Cross-Cultural Voices & Explorations to Empower Change [working title]
Oakland Asian Cultural Center, Oakland
Project Director: Akemi Imai
Beginning January 2020, Oakland Asian Cultural Center (OACC) will offer Cross-Cultural Voices & Explorations to Empower Change, a two-year programming series encompassing film screenings, workshops, performances, book talks, readings, and oral histories that will give voice to Asian/Pacific Islander (API) communities underrepresented in the humanities while exploring pressing issues ranging from immigration and refugee crises to climate change to aging & senior care. Seven programs will be offered in close partnership with community partners, humanities experts, and presenters representing many disciplines (performing, visual, literary, theatrical, etc.), each exploring a topic that reflects current concerns within the API community). In addition to reaching Bay Area API communities, the project will also aim to reach a broad, general audience, and foster understanding, empathy and solidarity among participants and empower their civic engagement through highly participatory learning and shared experiences. $13,000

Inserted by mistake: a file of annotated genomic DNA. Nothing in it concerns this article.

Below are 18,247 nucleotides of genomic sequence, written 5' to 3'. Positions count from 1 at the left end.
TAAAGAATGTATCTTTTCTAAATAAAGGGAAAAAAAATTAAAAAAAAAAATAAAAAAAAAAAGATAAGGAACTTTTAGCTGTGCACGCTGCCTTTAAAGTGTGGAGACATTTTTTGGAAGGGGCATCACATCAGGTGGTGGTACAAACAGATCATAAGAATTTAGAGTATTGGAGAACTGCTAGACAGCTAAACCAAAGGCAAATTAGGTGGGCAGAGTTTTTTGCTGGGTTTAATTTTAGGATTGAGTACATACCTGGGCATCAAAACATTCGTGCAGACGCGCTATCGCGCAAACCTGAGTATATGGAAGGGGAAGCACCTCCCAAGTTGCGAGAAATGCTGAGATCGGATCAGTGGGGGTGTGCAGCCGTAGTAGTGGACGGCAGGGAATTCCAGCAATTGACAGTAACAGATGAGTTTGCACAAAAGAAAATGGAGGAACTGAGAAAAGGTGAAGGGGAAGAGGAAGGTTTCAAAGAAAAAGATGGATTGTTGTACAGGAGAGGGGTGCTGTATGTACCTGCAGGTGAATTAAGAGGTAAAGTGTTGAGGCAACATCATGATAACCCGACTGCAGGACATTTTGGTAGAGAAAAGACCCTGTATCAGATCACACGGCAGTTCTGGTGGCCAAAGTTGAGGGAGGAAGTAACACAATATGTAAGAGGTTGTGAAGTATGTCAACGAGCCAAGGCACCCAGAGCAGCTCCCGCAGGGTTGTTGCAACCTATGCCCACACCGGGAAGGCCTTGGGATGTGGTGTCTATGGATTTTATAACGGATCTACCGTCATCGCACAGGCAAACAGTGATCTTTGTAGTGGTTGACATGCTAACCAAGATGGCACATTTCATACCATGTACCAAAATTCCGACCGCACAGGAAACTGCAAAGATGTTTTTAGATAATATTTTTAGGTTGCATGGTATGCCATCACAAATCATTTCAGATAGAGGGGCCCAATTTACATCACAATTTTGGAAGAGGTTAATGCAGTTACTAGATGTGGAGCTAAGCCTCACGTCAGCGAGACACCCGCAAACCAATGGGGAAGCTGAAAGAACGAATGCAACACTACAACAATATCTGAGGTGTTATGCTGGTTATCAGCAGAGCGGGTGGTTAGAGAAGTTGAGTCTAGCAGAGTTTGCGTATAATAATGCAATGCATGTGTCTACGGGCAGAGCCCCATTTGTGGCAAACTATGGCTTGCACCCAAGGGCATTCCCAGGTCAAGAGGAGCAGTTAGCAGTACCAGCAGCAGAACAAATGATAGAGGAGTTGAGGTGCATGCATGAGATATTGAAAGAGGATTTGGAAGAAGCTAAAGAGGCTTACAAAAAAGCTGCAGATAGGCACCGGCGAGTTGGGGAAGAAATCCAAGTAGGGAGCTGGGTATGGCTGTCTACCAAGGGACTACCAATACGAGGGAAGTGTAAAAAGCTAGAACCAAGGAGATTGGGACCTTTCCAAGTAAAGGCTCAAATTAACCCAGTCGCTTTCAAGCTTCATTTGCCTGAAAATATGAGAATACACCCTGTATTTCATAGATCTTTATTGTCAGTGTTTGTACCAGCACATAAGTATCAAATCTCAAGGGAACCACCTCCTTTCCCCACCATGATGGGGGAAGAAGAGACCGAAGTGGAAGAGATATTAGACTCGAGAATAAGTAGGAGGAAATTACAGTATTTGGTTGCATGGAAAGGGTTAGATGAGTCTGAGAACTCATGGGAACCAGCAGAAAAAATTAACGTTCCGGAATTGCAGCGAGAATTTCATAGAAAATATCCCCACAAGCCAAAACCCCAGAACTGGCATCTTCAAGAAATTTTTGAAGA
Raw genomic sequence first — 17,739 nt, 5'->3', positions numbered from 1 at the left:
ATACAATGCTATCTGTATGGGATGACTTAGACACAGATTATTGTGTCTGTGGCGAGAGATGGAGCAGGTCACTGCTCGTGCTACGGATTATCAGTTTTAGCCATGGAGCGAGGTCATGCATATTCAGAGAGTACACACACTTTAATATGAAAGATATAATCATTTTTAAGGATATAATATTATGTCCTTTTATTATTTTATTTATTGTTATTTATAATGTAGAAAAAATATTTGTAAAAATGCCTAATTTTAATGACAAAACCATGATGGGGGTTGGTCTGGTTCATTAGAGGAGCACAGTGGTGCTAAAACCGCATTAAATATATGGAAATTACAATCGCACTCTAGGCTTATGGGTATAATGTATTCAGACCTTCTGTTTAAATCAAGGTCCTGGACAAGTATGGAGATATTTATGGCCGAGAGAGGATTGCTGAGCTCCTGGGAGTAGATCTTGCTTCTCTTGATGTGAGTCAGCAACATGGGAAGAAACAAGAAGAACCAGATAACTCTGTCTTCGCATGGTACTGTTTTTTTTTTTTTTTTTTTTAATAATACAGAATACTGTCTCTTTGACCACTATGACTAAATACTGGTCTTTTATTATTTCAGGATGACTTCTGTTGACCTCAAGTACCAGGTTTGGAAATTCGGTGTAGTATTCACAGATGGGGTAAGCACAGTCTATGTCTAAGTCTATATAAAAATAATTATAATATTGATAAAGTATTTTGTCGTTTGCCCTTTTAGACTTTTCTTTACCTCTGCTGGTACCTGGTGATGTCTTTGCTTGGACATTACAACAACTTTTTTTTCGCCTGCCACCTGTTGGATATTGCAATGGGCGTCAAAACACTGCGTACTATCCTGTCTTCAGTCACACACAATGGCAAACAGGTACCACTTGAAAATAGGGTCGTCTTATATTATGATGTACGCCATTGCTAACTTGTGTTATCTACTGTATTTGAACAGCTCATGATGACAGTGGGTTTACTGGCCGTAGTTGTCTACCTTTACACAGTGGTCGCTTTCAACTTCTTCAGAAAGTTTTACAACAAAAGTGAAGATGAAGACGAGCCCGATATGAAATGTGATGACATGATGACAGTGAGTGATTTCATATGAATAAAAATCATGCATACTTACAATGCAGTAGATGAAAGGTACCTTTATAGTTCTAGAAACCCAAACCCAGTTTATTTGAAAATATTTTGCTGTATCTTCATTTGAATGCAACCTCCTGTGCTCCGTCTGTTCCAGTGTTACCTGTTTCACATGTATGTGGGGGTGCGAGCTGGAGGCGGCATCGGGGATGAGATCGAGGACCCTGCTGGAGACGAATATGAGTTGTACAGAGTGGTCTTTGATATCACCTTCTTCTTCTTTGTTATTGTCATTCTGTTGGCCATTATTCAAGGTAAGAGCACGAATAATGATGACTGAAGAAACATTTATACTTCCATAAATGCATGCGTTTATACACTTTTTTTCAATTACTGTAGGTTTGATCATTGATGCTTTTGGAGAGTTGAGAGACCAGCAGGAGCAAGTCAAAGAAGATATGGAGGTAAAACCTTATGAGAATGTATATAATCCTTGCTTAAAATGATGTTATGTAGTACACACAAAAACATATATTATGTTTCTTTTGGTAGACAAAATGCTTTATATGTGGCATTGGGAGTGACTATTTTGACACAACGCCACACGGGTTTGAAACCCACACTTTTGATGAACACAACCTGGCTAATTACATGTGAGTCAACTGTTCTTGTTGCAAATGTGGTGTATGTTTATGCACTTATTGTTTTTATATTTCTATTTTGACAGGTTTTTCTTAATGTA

Deep Humanities and Arts for Socially Responsible Technology
San Jose State University Research Foundation, San Jose
Project Director: Revathi Krishnaswamy
Digital technologies, including the internet and social media, have become not only ubiquitous but also virtual extensions of our inner selves. While they offer opportunity for free, unconstrained, anonymous expression, their power to reproduce or amplify inequities and injustices has also thrown up new challenges and responsibilities. The need to identify fake news and counter disinformation, harassment, discrimination, and disparity is becoming not only a pressing technological challenge but also an urgent civic responsibility. Deep Humanities for Socially Responsible Technology is a multifaceted project aimed at engaging the local community in exploring these topics. Funding will support a series of activities including an online story contest, a map building hackathon, and a story slam, leading to the creation of an interactive, multimedia, digital San Jose Story Map composed of people’s ideas, memories, experiences, thoughts, and feelings about the place they call home or workplace in the high-tech hub’s various neighborhoods/locations. A team of faculty and students from San Jose State University will lead the project, which will be conducted in collaboration with Dr. Martin Luther King Jr. Library, the major public library network serving the San Jose area, connecting the academic community with the public at large in order to advance a more inclusive, culturally sensitive, civic minded, and socially responsible approach to digital technology. $20,000